Here is where I needed to do some more detecting. While I have worked with sourdoughs in the past, I wanted to make one that was historic. After searching through my many historic cookbooks, I found a very simple instruction in a recipe for Home Made Yeast from The International Jewish Cookbook by Florence Kreisler Greenbaum (New York: 1919). The recipe is interesting because it gives a lengthy direction to make yeast using potatoes, hops, water, and yeast!  I have seen so many of these recipes that infuriate me because these recipes for yeast actually contain yeast as an ingredient!!  However, this recipe offers an alternative when yeast is not available. Here it is:

Now, I was ready to make my own levain with a historic recipe.

Making the Sourdough Levain:
I found a website called Culinate which gave some measurement direction and used those directions as a guide. 

  1. Mix together 1 cup all-purpose flour with 3/4 Cup water in a clear container.
  2. Mark a line where the top of the mixture reaches.  This way you can know exactly if the mixture starts fermenting and rising after 48 hours. Then cover it with plastic wrap and leave out at room temperature for 48 hours.
  3. Check it regularly and stir to incorporate all of the liquid that pulls out of the mixture. Just stir it all together again. 
  4. After 48 hours the mixture should be bubbly and smell a bit sour (I wanted it to be sour but not too sour so did not let it go longer than 48 hours, though you could).
Here is what it looked like:
Sourdough Starter on Day 1: Mark the line when you start so
you can determine how much it rises after 48 hours.

For full disclosure, I made a batch of bread with the first batch of this sourdough that I made. I was actually surprised at how well the levain worked to raise the bread and make it really tasty. To make the bread: I added the levain to about 4 1/2 cups of all-purpose flour and 1 tablespoon of salt. I kneaded it on a floured board for about 8 minutes and let it raise for 8 hours.  Here is what it looked like:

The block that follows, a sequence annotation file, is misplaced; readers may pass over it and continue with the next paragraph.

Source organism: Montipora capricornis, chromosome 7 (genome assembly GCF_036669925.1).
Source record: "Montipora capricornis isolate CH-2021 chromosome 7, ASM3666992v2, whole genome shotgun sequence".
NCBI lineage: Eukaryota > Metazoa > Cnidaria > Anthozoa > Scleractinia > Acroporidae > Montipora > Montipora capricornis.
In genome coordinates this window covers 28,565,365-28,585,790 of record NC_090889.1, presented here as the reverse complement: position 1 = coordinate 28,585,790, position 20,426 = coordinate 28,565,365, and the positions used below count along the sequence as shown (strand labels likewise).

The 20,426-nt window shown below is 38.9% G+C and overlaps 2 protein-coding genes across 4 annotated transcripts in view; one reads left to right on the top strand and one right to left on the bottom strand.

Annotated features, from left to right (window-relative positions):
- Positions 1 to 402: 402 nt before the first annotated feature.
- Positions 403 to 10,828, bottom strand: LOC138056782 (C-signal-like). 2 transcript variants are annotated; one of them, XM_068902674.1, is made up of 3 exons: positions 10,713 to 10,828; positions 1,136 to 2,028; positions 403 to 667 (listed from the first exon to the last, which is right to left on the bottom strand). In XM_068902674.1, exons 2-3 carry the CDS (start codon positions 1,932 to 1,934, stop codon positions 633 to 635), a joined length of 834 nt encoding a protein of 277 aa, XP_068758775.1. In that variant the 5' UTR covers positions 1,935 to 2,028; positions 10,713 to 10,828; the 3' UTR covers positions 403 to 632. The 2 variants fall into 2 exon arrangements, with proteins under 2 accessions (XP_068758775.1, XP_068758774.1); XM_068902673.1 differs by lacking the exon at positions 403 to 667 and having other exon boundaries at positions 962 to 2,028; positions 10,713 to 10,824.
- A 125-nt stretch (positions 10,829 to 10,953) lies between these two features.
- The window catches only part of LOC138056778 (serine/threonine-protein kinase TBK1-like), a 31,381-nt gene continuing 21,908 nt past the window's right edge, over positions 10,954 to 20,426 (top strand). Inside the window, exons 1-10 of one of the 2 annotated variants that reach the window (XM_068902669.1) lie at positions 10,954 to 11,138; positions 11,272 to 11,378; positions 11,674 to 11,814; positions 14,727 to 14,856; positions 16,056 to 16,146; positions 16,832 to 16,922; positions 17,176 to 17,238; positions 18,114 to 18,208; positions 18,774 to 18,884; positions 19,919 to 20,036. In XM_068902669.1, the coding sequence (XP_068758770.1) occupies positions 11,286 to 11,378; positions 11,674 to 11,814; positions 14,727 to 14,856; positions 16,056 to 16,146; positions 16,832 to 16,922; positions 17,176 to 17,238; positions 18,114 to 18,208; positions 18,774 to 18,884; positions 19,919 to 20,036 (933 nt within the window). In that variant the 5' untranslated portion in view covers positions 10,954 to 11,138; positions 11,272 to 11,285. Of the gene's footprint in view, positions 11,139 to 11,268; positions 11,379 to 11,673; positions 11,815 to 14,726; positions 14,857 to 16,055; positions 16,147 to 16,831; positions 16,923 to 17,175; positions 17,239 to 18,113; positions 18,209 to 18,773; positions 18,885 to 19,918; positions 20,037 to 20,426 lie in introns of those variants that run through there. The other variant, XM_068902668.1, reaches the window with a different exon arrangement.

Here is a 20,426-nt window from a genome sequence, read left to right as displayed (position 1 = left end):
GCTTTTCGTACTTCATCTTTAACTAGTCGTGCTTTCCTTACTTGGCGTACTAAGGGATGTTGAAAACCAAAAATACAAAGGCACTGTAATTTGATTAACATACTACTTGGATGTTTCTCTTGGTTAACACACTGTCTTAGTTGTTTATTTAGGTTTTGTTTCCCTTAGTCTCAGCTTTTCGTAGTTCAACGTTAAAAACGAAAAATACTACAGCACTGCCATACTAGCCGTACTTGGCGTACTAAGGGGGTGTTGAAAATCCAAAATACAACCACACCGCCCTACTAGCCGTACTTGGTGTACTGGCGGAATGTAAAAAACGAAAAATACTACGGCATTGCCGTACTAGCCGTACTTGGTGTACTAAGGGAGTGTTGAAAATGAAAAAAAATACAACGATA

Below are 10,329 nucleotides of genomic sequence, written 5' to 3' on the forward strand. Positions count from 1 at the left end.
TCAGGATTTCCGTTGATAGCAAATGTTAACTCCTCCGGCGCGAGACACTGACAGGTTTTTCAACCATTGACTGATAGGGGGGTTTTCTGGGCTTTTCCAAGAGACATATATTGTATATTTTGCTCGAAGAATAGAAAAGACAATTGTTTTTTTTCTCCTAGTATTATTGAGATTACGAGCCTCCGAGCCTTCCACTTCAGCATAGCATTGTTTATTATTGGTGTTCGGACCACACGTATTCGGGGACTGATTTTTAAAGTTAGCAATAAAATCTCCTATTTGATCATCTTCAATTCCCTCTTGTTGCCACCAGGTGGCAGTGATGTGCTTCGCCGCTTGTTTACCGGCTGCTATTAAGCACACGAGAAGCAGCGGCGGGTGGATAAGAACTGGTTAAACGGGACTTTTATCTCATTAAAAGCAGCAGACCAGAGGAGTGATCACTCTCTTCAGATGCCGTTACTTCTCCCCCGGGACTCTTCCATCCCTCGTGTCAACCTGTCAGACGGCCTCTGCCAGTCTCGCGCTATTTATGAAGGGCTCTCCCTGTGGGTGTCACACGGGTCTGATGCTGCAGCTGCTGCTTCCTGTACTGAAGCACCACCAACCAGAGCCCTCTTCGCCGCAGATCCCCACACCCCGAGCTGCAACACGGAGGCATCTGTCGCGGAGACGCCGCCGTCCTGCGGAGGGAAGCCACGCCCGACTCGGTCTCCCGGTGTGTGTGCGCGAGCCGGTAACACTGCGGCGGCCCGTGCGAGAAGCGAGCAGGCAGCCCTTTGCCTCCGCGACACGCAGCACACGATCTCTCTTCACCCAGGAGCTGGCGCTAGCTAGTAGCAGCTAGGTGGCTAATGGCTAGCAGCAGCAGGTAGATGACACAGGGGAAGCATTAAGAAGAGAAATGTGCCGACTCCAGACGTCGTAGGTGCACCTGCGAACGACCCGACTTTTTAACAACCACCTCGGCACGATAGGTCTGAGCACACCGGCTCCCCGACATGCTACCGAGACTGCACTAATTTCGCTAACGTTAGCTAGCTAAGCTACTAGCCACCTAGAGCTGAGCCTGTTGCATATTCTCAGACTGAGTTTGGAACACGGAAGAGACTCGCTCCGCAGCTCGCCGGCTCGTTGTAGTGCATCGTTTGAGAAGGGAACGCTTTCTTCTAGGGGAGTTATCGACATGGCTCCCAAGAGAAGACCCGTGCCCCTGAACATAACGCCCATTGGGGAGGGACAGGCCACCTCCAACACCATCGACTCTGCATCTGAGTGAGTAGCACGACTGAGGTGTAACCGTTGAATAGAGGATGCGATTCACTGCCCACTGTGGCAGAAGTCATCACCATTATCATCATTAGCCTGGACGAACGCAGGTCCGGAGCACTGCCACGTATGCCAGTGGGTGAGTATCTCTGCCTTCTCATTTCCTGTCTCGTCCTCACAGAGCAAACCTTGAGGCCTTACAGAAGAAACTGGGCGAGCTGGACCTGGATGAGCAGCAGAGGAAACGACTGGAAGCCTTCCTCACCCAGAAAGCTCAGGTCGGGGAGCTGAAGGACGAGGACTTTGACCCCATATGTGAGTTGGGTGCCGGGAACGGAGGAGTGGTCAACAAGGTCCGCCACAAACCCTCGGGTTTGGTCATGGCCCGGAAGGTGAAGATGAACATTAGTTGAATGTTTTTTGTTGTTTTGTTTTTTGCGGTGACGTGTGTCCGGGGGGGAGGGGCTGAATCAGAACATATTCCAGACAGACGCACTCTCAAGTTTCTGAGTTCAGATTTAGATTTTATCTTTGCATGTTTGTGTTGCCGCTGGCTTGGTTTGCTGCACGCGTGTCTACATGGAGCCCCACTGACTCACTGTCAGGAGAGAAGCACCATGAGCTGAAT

Sourdough Bread - Delicious!

Making the Barm:
Please refer to the blog, Bewitching Kitchen, for specific directions on making the barm. Here are some items to note:

  • I followed the directions exactly which is really important because this is essentially chemistry which leaves no room for winging it.
  • My first batch of barm was a total loss because I heated the ale above the directed 160º F. I made a big gloopy mess of paste. A big waste of time and supplies.
  • The second batch was heated precisely to 160º F as directed and worked much better than the first batch. Here is how it should look:

  • I allowed the barm to ferment longer than the 30 hours given in the directions. My went for about 60 hours, mainly because I couldn't get back to it sooner.

Making the Barm Dumplings:

  • 1/2 Cup Barm (from above)
  • 1 Large Egg
  • 1/4 Cup Warm Water
  • 2 1/2 Cups Bread Flour, plus a bit more for the board
  • In a medium size bowl, whisk together the barm, egg, and warm water. 
  • Using a spatula, add the flour and mix until all the flour is absorbed into the wet ingredients.
  • Turn dough out onto a floured board and knead just until the dough forms a ball that is not too wet. Here is how it should look:
Barm Dumpling Dough

  • Place dough ball in a medium size greased or floured bowl. Cover and set in a warm spot. Allow the dough to sit for at least 2 hours. It will not rise too much; instead it will just lighten a bit and become a bit spongy.
  • Heat salted water in a large pot until it reaches the boiling point.
  • While the water is heating, divide the dough into balls (you can decided the number and how large). Then, flatten the balls into disks. 
  • Place the dough disks into the boiling water and stir. Cook until the discs float to the top and are tender. Drain.
  • Serve the dumplings with melted butter and salt.